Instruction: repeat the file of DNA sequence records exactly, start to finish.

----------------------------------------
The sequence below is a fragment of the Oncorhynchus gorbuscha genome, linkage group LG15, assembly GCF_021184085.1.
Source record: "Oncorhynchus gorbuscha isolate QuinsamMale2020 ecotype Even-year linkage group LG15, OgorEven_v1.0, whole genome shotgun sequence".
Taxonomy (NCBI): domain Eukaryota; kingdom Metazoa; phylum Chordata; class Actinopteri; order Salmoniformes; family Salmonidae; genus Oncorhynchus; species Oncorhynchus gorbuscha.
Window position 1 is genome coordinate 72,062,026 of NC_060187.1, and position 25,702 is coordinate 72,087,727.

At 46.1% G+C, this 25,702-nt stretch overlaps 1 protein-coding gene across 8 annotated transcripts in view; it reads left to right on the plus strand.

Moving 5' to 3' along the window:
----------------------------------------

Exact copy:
The sequence below is a fragment of the Oncorhynchus gorbuscha genome, linkage group LG15, assembly GCF_021184085.1.
Source record: "Oncorhynchus gorbuscha isolate QuinsamMale2020 ecotype Even-year linkage group LG15, OgorEven_v1.0, whole genome shotgun sequence".
Taxonomy (NCBI): domain Eukaryota; kingdom Metazoa; phylum Chordata; class Actinopteri; order Salmoniformes; family Salmonidae; genus Oncorhynchus; species Oncorhynchus gorbuscha.
Window position 1 is genome coordinate 72,062,026 of NC_060187.1, and position 25,702 is coordinate 72,087,727.

At 46.1% G+C, this 25,702-nt stretch overlaps 1 protein-coding gene across 8 annotated transcripts in view; it reads left to right on the plus strand.

Moving 5' to 3' along the window: